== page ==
(photo from the June 21, 2018, Edition of the Wet Mountain Tribune)
Dropping behind my keyboard to hammer out this editorial for the last edition of the Tribune of 2023, I cannot help but think of the 140 years (or more) and the seven owners of the Tribune before me who took stock of the year, as I am doing right now, behind their typewriters. The news business in a rural community is an odd affair. “Nothing changes, but nothing stays the same” is the verse of one of my songs that I occasionally strum out on a guitar, and on the last week of the year, the steady march of time is obvious.
I came to journalism by accident. My main cash flow back in 2015 was from farmer’s markets in Colorado Springs selling beef for local grassfed beef ranchers. By January of 2016, and the end of the markets, it was clear I needed a job to make it through the winter, a problem workers have always faced in the Valley. My options were an assistant manager job at the newly opened Family Dollar or as a reporter for the Wet Mountain Tribune. To my surprise, I was offered the job at the Tribune.
The diploma that resides in my desk drawer reads, “Bachelor’s of the Liberal Arts.” I did not attend my college graduation, and when I opened the diploma for the first time after it had been sent to me by the United States Postal Service, I was more than a little surprised by what the title said. My major had been history, with a second major in business finance, and this piece of paper, which is sandwiched between two sides of fake red leather, reads “Liberal Arts.” A quick Google search at the time showed it was a degree in the “humanities,” and there was a certain amount of disappointment I carried for a while after the four and half years of work to receive that faux-leather award.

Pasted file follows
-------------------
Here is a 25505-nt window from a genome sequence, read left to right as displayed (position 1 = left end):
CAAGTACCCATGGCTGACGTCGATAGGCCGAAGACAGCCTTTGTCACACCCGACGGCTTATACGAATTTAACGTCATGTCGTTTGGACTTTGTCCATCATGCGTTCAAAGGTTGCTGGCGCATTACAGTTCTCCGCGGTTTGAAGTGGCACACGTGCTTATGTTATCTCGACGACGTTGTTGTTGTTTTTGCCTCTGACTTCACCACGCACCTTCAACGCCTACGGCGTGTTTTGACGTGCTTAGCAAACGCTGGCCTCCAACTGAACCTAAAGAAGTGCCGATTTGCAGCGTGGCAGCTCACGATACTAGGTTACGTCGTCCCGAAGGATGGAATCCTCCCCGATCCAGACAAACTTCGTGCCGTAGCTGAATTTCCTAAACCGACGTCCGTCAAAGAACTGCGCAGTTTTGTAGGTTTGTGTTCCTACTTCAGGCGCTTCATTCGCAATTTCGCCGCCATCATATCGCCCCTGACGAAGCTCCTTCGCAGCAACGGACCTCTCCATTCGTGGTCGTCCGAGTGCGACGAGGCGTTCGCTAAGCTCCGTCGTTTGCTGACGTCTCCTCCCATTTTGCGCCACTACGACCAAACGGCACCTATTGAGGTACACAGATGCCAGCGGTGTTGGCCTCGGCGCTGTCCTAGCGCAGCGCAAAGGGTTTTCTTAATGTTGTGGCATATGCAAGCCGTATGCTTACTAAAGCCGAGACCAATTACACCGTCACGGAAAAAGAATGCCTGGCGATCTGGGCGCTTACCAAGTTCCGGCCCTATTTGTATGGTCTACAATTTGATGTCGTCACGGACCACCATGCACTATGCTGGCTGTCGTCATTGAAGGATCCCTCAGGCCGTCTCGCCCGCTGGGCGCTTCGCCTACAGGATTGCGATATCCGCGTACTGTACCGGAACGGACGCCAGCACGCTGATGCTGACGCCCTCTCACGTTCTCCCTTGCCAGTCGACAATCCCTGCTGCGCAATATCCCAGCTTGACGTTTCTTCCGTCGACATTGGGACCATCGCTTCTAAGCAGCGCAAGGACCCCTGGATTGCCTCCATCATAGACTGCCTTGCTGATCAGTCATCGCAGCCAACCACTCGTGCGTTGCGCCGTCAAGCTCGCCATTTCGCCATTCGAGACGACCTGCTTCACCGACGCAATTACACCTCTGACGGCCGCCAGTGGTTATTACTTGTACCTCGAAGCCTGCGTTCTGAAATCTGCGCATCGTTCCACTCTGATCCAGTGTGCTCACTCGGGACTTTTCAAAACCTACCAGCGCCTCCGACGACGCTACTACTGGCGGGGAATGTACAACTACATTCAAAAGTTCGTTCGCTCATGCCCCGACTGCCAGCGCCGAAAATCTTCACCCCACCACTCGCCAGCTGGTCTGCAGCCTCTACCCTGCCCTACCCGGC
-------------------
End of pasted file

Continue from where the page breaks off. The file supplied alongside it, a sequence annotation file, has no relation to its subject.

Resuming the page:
Yet, I had worked for the college newspaper as a sports reporter. Let me be clear, I was the sports reporter because I was second string on the football team as an offensive lineman, and I attended all the home and away games. Plus, the newspaper editor was my next-door neighbor in the dorm. Over the years, I found a way to bang out a twice-monthly series of stories on all the sports teams at Monmouth College. In addition, I was the only member of the unpaid newspaper staff by the end of my college career that had somewhat conservative (I was more libertarian at the time) political leanings in the state of Illinois, which was the home of the new president of the United States, Barack Obama. To this day, I don’t care much about national political parties. Still, at the time, I was tasked by the editor to start writing point-and-counterpoint opinions, taking the conservative side of Illinois and national politics. I had no idea at that time that newspapers were how I would make the majority of my living (we still raise and sell grassfed beef directly to customers for the minority of our living… hint, hint).
My love of history superseded the degree. There was never a question of what I would major in, but there was a question of what I would do with that historical training. They often say in history that journalism is the first draft of history (at least the first draft since the first newsletter was printed in 1609 by Johann Carolus in Strasbourg, which is now part of France). So, I have had the unique opportunity each week to not only take part in the first draft of local history but also to think about how journalism in the modern world works with the needs of the community members in the present time.